Here’s the problem with therapy in Beverly Hills: each session lasts exactly one hour, and the meters only allow you to park for one hour.  You have to just have incredible luck that you catch the elevator at the right time and get to the street before the Parking guy gives you a ticket.  Now I usually have unshakeable faith that I will not get a parking ticket– it’s a weird thing about me and parking: I have what I call great parking karma– I always, and I mean always, get a parking spot in front of where I’m going or get a failed meter.  Would I trade that gift for say, the ability to play a musical instrument or know another language?  Maybe, maybe not.   The problem with Beverly Hills is that there’s no such thing as a broken meter.  And today we parked three blocks away from the Expert’s building.  Still, I’m usually pretty confident about my parking luck.  Except for today.  I had a feeling that today, the Universe felt like I owed it money.  Specifically: $86.

Sure enough, when we got out of the lobby of the Expert’s building, we noticed a Beverly Hills Parking Cop on a bike, giving a ticket halfway down the block.  As I saw the Cop give a ticket, I knew I was in trouble.  I yelled to Shawni, “He’s going for our car!”   I mentioned earlier that my life is often played out for me as the multi-camera sitcom, “The Jeff Astrof Show” starring Jeff Astrof, complete with a 70’s era laugh track and an audience that LOVES to applaud exits and boo when people are mean to the star.  Well, every now and again, my life plays out as Jeff Astrof: the Movie (introducing Jeff Astrof in his feature debut).  Today was one of those days.


A BEVERLY HILLS POLICE COP, LATE 20’S FIT, SHIRT OFF, RIDES DOWN A CROWDED STREET LOOKING TO GIVE A TICKET. JEFF, MID-40’S, SHIRT ON, UNTUCKED OF COURSE, NOTICES THIS AND DECIDES TO RACE THE COP TO HIS CAR.   The Cop crosses the street, a full block ahead of Jeff.  Jeff tries to make up the distance by picking up the pace.  Damn!  A red light!  Jeff risks it and decides to go for it; he dodges and weaves between a dark blue Ferrari and a black Bentley.  Angle on: the Cop, rapidly passing other cars, dodging pedestrians as he races towards an unknown destination.  BACK TO: Jeff– now running full-speed, his groin barely holding together after being pummeled for the last two days!  Why didn’t he stretch!?  And why do people think he’s controlling!  CLOSE ON: A BLACK TOYOTA HYBRID HIGHLANDER THAT WILL NOT BE COST-EFFECTIVE AS A HYBRID UNLESS GAS GOES UP TO $15 A GALLON– It’s parked in front of a RED BLINKING METER.  This is where the cop is heading!!!  Jeff runs, faster and faster, breaks clear of the pedestrians– it’s going to be a race to the car!  Jeff gains on the cop.  The cop passes an alleyway– Jeff two steps behind him!  Just then, a WHITE ISUZU TROOPER PULLS OUT OF THE DRIVEWAY, narrowly missing Jeff.  The cop slows down, almost at the Hybrid Highlander!  Jeff has very little energy left– why didn’t he take the easy route or at least the easy hard route?!  Screw it: he goes full out summoning energy he didn’t know he had and races past the cop towards the car.  His only chance is to get into the car before the cop starts to write the ticket.  He reaches into his pocket to grab the keys but— HIS POCKETS ARE EMPTY!!!!  His pants are too tight to hold keys!  Why isn’t he losing weight?!!!  The cop bears down on Jeff and  the Hybrid.  Then Jeff, with nothing else to lose, in SLOW MOTION, mimes pulling a remote control out of his pocket and aims it at the overpriced SUV.  SFX:  THE BEEP-BEEP-BEEP OF A CAR DOOR BEING UNLOCKED.  Jeff is shocked!  WHAT THE HELL IS GOING ON?!!  Jeff looks at the invisible remote in his hand, then turns back and looks down the block.  ANGLE ON: Shawni, running a few steps behind, holding out her freshly-used remote!  IN ONE MOTION, Jeff opens the door, slides into the front seat, and mimes pushing the start button.  The cop slowly passes the car, eyes first glancing at the red blinking meter, then locking with Jeff’s.  Jeff nods, knowingly, “You may get my $86 someday Universe, but today ain’t that day.”  Shawni gets into the passenger seat and smiles as the cop pedals off.  As Jeff and Shawni drive off towards Sunset, we:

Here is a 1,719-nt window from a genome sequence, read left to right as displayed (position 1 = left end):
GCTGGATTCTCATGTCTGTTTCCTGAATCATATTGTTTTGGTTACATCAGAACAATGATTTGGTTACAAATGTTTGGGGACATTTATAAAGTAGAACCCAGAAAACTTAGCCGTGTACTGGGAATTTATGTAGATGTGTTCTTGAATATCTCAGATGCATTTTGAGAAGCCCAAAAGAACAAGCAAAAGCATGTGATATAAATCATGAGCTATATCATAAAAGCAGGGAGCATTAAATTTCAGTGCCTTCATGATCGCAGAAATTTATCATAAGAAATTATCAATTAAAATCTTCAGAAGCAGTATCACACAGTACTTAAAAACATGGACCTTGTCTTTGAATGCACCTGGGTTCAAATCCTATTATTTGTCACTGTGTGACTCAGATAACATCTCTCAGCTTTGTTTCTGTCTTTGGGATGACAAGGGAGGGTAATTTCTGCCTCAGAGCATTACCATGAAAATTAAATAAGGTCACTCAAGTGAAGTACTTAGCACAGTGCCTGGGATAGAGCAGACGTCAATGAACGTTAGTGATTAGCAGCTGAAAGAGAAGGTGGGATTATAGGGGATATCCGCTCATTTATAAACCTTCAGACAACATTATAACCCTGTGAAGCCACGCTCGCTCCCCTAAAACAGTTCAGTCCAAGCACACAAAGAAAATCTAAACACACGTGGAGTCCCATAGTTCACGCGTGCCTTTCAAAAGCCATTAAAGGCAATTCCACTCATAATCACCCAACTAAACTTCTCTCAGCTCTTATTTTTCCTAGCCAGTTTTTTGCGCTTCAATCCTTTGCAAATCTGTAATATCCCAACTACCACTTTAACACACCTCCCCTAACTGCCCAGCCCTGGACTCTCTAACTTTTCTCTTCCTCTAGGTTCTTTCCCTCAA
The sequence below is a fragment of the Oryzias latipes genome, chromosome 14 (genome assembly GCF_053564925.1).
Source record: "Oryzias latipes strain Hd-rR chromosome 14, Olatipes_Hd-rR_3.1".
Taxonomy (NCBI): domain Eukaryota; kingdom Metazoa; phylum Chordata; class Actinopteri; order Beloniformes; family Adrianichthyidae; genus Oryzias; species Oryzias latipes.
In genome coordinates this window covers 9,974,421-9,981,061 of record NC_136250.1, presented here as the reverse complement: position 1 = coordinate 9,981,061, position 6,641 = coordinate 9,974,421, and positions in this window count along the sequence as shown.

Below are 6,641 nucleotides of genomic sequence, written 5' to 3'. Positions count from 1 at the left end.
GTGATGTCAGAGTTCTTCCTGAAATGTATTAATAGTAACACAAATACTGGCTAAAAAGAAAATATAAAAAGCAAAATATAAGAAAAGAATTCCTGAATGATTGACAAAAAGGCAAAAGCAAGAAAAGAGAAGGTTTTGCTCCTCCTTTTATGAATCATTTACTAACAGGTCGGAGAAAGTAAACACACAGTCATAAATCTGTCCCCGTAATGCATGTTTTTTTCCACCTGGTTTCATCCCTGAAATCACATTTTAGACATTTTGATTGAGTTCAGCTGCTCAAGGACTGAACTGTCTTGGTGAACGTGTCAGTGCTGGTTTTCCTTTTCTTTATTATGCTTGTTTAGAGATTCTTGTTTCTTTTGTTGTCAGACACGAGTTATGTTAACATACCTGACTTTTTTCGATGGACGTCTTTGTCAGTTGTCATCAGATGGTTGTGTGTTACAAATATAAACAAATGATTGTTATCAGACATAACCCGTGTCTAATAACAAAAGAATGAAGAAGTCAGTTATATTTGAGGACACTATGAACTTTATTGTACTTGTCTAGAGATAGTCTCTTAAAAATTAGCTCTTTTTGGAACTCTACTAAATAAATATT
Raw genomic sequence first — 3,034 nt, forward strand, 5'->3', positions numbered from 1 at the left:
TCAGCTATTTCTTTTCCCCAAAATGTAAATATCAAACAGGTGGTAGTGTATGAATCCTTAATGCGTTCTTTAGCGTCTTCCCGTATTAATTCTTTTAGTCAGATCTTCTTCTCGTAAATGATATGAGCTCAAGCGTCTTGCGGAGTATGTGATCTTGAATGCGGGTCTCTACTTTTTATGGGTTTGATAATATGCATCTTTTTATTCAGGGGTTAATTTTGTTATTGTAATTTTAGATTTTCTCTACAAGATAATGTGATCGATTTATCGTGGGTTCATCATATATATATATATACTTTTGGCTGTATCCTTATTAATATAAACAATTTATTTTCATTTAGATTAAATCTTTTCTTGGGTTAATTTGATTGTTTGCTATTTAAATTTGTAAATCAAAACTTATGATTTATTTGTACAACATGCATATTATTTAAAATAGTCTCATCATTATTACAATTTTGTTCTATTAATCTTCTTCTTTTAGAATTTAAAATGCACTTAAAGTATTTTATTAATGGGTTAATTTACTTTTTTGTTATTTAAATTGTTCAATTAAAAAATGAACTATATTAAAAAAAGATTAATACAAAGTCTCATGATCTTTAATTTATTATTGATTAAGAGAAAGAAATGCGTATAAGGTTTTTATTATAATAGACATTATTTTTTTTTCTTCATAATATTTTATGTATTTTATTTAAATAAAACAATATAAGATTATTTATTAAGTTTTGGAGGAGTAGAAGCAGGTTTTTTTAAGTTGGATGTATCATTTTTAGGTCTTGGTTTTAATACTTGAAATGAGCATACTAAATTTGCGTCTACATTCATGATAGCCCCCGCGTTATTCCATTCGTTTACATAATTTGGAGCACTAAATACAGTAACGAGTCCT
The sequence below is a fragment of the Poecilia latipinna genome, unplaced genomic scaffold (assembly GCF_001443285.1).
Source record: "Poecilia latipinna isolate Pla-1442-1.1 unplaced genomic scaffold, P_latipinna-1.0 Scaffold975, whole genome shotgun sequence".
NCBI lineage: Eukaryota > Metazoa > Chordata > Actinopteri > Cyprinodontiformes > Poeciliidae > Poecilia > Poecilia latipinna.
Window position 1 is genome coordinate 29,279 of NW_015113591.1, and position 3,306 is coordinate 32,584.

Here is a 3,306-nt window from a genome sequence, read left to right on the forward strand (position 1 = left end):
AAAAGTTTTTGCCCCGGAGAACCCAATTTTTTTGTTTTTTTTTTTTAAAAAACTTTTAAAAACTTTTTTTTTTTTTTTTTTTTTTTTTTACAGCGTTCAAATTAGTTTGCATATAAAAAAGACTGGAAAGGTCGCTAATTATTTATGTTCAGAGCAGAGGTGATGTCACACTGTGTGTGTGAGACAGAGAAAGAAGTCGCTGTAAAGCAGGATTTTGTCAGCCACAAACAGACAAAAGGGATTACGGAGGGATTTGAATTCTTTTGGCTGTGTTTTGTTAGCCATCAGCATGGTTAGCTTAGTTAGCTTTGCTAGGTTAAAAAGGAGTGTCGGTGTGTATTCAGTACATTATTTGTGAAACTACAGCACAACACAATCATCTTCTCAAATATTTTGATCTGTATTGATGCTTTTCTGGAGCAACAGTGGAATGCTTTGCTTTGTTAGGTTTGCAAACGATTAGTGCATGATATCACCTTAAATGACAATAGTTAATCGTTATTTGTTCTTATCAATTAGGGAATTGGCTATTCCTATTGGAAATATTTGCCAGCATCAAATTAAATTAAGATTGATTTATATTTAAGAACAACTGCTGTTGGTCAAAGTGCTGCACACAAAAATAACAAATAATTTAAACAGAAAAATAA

FADE OUT.   End of Day 26


Written by 100daysoff

March 10, 2011 at 8:44 pm

Posted in Uncategorized

6 Responses

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  1. Jeff, I am totally enjoying the “Jeff Astrof” Show. Today’s episode was great. Keep it up we are vicarious ( did I spell that right?) Californians as we read it.

    Marc Rosenberg

    March 11, 2011 at 3:23 am

  2. As always Jeff…made my day!

    Steve Schultz

    March 11, 2011 at 8:12 am

  3. “Jeff Astrof: the Movie (introducing Jeff Astrof in his feature debut)”

    This might be my favorite blog post yet. Incredible.

    David Kantor

    March 11, 2011 at 9:53 am

  4. As someone who was there, Jeff sold himself short as an action hero. I could swear that I actually saw him leap over the hood of a car.


    March 11, 2011 at 3:33 pm

  5. That post above…that was me, not Jeff.

    shawni modrell-Astrof

    March 11, 2011 at 3:34 pm